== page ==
User Tools

Site Tools


OCLUG AGM, USB key Linux

2010 AGM: OCLUG AGM, USB key Linux

Date: April 1, 2010 at 7 p.m.
Location: Algonquin College (Woodroffe Campus), room B457

OCLUG Annual General Meeting

Speaker: John C. Nash

We will be electing a new board for 2010.
See the Board Election 2010 Wiki Page for more information.

For more information, or to add your name to this list, send mail to board-members at oclug dot by March 31 at the latest.

About the Speaker

Retired Professor of Management at U of Ottawa.

  • 2006 - May – Pres. of OCLUG – Now I'll have to learn more about Linux!
  • 2007 - Mar – have learned a lot, including how much still to learn.

How to make a bootable Linux USB key

Speaker: Jean-Francois Messier

The speaker will give a demonstration of how to create a USB key that allows running Linux without altering the machine.

The presentation will also cover some advantages for running this configuration.

About the Speaker

I work in IT Security in the Federal Government. I've been heavily involved in firewall management, DNS maintenance and upgrade for Canadian Goverment-owned domains. I have been managing BIND-based DNS servers since 1998. I'm doing less right now, although I now manage my own domain using a web interface, which I will demonstrate. I was also involved in PKI since 1998, and cryptography. I'm rather limited in the level of details I can disclose, of course, by the nature of security.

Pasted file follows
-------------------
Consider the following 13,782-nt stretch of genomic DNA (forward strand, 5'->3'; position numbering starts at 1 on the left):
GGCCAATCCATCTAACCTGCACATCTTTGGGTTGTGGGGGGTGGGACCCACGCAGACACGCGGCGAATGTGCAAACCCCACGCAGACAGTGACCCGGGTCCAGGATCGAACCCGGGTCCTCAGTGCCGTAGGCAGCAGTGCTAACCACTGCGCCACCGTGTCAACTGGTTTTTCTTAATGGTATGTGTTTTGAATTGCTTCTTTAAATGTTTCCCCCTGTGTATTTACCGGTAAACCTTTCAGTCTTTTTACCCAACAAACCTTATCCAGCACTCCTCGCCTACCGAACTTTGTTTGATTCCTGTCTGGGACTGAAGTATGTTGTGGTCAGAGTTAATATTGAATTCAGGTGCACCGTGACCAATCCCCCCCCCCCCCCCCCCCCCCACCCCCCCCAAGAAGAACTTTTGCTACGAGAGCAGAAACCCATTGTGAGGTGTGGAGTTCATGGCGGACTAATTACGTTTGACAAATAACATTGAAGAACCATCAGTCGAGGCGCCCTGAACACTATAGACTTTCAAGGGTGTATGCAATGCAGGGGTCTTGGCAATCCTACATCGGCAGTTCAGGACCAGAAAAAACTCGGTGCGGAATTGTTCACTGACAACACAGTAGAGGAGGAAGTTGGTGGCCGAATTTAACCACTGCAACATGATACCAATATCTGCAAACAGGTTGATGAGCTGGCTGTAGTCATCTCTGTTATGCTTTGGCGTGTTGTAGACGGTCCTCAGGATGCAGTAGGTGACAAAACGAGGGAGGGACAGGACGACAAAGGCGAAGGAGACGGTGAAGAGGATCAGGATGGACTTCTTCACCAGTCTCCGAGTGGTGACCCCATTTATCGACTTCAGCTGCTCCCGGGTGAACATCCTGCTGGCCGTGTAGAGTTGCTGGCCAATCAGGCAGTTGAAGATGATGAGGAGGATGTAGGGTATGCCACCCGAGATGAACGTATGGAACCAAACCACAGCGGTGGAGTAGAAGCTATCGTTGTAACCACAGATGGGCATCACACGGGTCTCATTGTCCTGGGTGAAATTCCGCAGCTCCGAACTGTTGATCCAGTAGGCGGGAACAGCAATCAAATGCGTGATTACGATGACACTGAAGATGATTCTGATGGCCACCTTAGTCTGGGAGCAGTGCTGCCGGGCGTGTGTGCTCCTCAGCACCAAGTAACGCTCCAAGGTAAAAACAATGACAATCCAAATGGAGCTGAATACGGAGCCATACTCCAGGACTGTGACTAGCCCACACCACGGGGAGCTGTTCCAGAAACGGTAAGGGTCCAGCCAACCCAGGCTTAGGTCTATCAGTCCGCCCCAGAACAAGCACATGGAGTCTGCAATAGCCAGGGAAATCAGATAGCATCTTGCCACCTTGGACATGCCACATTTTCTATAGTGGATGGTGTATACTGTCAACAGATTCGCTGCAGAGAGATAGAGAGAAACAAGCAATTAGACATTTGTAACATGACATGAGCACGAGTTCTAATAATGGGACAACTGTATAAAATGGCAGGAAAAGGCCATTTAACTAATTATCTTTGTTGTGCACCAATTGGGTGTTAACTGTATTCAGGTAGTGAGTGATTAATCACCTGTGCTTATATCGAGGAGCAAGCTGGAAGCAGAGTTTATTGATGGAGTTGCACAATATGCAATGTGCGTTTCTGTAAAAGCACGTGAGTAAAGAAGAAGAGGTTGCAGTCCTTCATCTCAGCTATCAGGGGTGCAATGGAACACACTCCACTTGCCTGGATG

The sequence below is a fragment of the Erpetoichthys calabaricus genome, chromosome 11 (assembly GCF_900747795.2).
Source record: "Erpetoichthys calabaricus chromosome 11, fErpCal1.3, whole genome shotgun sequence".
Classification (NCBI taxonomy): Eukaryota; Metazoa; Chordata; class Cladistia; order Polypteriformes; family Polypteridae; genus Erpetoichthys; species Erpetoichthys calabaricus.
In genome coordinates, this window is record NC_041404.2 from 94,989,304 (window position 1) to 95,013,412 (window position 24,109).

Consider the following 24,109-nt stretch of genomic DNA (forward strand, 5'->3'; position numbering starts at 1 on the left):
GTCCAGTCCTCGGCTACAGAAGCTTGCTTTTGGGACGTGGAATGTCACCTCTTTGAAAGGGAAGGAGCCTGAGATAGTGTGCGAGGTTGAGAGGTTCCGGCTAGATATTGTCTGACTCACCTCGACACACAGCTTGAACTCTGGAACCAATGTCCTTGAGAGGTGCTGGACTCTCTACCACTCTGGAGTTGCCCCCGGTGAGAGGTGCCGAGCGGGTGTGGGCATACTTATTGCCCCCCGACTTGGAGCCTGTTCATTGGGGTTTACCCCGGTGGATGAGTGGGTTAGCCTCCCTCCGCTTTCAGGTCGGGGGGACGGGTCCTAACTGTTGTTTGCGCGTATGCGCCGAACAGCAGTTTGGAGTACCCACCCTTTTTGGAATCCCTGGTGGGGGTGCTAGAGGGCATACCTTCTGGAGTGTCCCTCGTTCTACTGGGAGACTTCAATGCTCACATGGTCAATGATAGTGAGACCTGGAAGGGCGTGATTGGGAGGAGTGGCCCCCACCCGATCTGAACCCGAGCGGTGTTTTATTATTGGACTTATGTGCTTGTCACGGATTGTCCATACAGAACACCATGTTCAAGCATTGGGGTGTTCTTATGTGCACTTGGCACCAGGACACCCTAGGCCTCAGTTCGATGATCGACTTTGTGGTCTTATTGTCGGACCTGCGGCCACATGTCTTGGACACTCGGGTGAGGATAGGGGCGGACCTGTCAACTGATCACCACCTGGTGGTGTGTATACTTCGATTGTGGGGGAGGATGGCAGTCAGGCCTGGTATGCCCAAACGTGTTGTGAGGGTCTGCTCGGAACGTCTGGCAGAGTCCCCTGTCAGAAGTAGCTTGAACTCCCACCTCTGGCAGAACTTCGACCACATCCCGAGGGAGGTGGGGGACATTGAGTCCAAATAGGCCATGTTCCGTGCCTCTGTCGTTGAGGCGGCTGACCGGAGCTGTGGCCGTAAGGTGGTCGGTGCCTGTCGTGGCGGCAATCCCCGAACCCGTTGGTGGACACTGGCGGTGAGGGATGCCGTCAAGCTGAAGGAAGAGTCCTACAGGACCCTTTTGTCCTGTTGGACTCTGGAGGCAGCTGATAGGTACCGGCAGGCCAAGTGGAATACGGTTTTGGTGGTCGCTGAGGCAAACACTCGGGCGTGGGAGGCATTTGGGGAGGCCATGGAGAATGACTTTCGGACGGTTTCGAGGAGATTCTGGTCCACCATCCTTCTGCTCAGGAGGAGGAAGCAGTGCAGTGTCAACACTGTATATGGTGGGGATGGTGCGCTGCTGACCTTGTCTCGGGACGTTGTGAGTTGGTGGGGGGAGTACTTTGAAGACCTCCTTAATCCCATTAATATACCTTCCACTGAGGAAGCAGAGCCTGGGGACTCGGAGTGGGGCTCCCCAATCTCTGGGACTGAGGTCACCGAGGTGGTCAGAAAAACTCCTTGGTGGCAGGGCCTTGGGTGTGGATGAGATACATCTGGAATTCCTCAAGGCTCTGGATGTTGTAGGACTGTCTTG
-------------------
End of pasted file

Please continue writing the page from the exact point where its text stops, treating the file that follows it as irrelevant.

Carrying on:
I'm using Linux for several years now, mostly Ubuntu. I'm a big fan of Linux, although I'm not an expert.

Discussion: Diskless Linux

Speaker: Roland Renaud

The original netbooks didn't contain a hard disk and ran Linux from solid state memory (“flash drive”) such as found in USB memory keys.

Flash memory allows data to be quickly accessed due to the absence of seek or latency delays associated with a rotating disk, but writes are slow.

Applications such as web browsers that frequently cache disk information can perform poorly and software that thinks it's updating blocks on a disk drive can “wear out” some memory locations.

This discussion will cover some of the topics such as:

  • disabling swap partitions
  • load levelling file systems to avoid flash memory wear out
  • Small Linux distros designed for fast operation and a small memory footprint

The speaker will introduce the topic and moderate the discussion.

About the Speaker

Roland has been using Emacs for over 20 years for software development, sysadmin, reading and sending email, documentation, etc…

history/meeting/58.txt · Last modified: 2018/03/29 20:44 by